One of China’s leading vaccine manufacturers, CanSino Biologics has taken massive strides since its foundation in 2009 and has secured approvals in several countries for its ebola, meningitis, and COVID-19 jabs. The manufacturer of the world’s first inhaled COVID-19 vaccine, CanSinoBIO is also continuing to invest in mRNA technology in the hope of finally bringing an mRNA COVID vaccine to mainland China. Read on for four things to know.


1. A History of Vaccine Success

Founded in 2009 in Tianjin by a group of Chinese industry professionals who returned to their home country after long stints in the US and Canada, CanSinoBIO had already made strides with other vaccine candidates and garnered approvals for its Ebola shot, Ad5-EBOV, and its meningitis vaccine, Menphecia, before beginning work on COVID-19 .

The company’s efforts advanced rapidly and in June 2020, CanSinoBIO’s single-dose COVID-19 candidate, AD5-nCOV, or Convidecia, produced in conjunction with the Beijing Institute of Biotechnology, was already in Phase II trials. According to the company, at that time it was the world’s first COVID-19 vaccine candidate to have advanced that far.

Then senior VP of international business, Pierre Morgon discussed the firm’s commitment to innovation in a 2020 Pharmaboardroom interview. “Some really innovative technology has emerged [from the company], such as the vector-based technology using the recombinant replication-defective human adenovirus type-5 vector that CanSinoBIO used to develop our COVID-19 candidate,” he said.


2. Approvals for COVID-19 Vaccine in 11 Countries

In February, 2022, Convidecia, received conditional marketing authorization in China and became the first and only adenovirus-vectored vaccine to be included in the country’s vaccination programme. Further WHO emergency use approval followed and in Argentina, Chile, Ecuador, Hungary, Indonesia, Malaysia, Mexico, Pakistan, and the Republic of Moldova.

Convidecia’s efficacy, the company reported in a World Health Organization (WHO) presentation, is around 63.7 percent effective against COVID-19 two weeks after vaccination, and 96 percent effective against severe disease over that same period. To leverage the drug’s efficacy while stretching its capacity and improving uptake, CanSinoBIO began to look at new methods of delivery.


3. The World’s First Inhaled COVID-19 Vaccine

CanSinoBIO teamed up with Irish drug delivery specialist Aerogen in 2021 to develop and market an inhaled version of its recombinant COVID-19 shot, Convidecia. Because aerosol delivery requires a smaller volume of vaccine,  the company argued, an inhaled version would stretch capacity and allow more patients to access the vaccine.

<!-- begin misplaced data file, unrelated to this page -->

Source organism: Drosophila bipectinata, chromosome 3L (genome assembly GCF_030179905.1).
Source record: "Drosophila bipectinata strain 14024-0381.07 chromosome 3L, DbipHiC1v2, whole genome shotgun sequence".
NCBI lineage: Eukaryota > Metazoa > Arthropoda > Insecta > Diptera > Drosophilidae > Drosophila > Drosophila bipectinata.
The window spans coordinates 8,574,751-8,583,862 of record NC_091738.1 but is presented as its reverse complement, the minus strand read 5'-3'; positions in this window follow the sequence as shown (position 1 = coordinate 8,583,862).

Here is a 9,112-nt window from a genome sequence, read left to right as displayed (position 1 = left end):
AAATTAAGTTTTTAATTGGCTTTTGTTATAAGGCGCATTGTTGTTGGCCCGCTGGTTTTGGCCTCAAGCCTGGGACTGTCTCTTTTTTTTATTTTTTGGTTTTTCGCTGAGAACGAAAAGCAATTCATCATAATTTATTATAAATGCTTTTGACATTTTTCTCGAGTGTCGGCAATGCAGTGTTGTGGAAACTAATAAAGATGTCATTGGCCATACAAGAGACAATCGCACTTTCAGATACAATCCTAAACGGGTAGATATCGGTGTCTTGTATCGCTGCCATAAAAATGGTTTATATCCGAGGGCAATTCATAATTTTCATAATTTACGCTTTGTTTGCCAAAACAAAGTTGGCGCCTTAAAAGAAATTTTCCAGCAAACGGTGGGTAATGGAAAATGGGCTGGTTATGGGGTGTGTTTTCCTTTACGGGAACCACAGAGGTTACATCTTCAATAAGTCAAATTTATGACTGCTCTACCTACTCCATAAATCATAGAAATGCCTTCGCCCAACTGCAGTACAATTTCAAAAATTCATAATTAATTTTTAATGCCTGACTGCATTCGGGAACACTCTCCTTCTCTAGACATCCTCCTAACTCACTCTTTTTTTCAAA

“The world has an urgent need for an effective, low cost, globally scalable and globally accessible solution to mass vaccination,” Aerogen CEO and founder John Power said at the time of the agreement.”

CanSino’s inhaled COVID-19 vaccine, the first of its kind, Convidecia Air, was granted emergency use approval by the National Medical Products Administration of China as a booster dose in September, 2022. The inhaled version of the vaccine was later approved by the Joint Prevention and Control Mechanism of the State Council of China for inclusion in Shanghai, Tianjin, and Jiangsu provinces’ booster vaccination programmes and for emergency use in Morocco.

The needle-free version of Convidecia is particularly relevant for China’s booster-reticent older population. At the time the zero-Covid policy was lifted, less than half of the country’s over-80 citizens had received three doses. The painless and non-invasive delivery of Convidecia Air may encourage needle shy patients and help to improve uptake.


4. Still working on an mRNA Vaccine

CanSino Biologics’ COVID-19 efforts are still ongoing. In mid-stage clinical trials, its experimental COVID-19 mRNA booster vaccine, CS-2034, the company says, has shown positive results.

In a trial on people who had already received three doses of an inactivated vaccine patients showed virus-neutralizing antibodies at levels that were 27 times as high as those in the inactivated vaccine group against the original Wuhan strain, and 23 times higher against the BA.1 Omicron variant, according to the company release.

As of January 2023, there are still no mRNA COVID-19 vaccines available in mainland China, despite the greater efficacy these products have proven to have when compared to currently available domestically produced vaccines. With the rolling back of the ‘Dynamic Zero-COVID’ policy, many Chinese with the means to be able to do so are flocking to Macau to receive mRNA jabs, while Western mRNA vaccine manufacturers such as Moderna remain in talks to bring their shots to China.